Bisphosphonates, especially nitrogen-containing bisphosphonates (N-BPs), are widely used to block bone destruction in cancer patients with bone metastasis because they are effective inhibitors of osteoclast-mediated bone resorption. In addition to their antiresorptive effects, preclinical evidence strongly suggests that N-BPs have anticancer activity. Some of the activities associated with N-BPs are observed in human γδ T cells that straddle the interface of innate and adaptive immunity and have potent anti-tumour activity. This review examines the molecular and cellular mechanisms through which N-BPs stimulate the expansion and cytotoxic activity of human γδ T cells. In addition, we discuss the emerging clinical evidence that N-BPs have a role in cancer immunotherapy.
Keywords: Bisphosphonate, zoledronate, IPP, gamma delta T cell, immunotherapy, cancer, Cancer Immunotherapy, nitrogen-containing bisphosphonates (N-BPs), osteoclast-mediated bone resorption, sorptive effects, T cells, mevalonate path-way, isoprenoid lipids, farnesyl pyrophosphate synthase (FPPS), GTPases, monocytes, macrophages, endothelial, tumour cells, adaptive immunity, Innate immunity, macro-phages, antigen-targeted cytotoxic cells, histocompatibil-ity complex (MHC), farnesyl pyrophosphate (FPP), tumour antigen, phosphoantigens, cytokines, Tregs' activity, pa-midronate, risedronate, immunostimulatory properties, antigen-presenting cells, peripheral blood mononuclear cells (PBMC), putative antigen-presenting molecule, nonhuman antigen-presenting, cytolytic granules, anti-tumour activity, chronic myelogenous leukemic cells, autologous, kemia cells, allogeneic, zoledronate-treated, myeloid leukemia, CANCER IMMUNO-THERAPY, antigen-recognition properties, a synthetic phosphoantigen, pleiotropic pharmaceutical agents, tumor-hostile counterpart, goserelin, tamoxifen, anastrozole, endocrine-responsive, multichemotherapy, chemorefractory adrenocortical carcinoma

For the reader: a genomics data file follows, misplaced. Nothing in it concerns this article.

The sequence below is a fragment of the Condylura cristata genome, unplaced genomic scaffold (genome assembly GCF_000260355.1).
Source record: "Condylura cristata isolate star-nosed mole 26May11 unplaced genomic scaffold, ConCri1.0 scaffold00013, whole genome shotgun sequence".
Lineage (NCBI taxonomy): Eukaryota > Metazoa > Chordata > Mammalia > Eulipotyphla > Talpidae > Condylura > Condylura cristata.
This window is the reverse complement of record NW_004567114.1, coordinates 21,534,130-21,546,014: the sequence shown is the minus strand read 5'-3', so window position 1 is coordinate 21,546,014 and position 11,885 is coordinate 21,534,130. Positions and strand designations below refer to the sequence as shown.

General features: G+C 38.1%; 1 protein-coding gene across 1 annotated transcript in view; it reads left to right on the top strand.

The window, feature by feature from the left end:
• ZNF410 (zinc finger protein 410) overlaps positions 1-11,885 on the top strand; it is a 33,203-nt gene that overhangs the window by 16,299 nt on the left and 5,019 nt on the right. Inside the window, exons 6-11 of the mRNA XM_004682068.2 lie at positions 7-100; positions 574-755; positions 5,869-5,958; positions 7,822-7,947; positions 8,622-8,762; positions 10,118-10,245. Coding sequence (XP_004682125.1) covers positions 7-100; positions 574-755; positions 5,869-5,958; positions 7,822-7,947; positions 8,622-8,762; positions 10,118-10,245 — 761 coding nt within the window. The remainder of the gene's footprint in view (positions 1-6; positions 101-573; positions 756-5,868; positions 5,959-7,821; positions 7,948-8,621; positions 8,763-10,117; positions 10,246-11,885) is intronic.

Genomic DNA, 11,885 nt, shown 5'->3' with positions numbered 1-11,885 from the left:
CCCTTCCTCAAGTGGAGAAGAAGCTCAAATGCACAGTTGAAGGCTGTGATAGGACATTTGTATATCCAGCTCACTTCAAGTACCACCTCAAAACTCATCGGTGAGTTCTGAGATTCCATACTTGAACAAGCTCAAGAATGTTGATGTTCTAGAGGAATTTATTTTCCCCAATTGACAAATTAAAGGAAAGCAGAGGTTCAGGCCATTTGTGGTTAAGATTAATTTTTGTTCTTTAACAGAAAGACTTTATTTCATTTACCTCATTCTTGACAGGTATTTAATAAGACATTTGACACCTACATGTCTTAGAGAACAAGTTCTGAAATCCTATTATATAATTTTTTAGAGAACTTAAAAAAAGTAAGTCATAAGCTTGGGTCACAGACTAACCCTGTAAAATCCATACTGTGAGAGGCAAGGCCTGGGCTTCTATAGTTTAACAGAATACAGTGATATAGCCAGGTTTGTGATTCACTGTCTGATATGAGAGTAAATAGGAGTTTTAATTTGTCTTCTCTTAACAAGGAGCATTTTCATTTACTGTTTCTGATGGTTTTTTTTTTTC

Rights & PermissionsPrintExport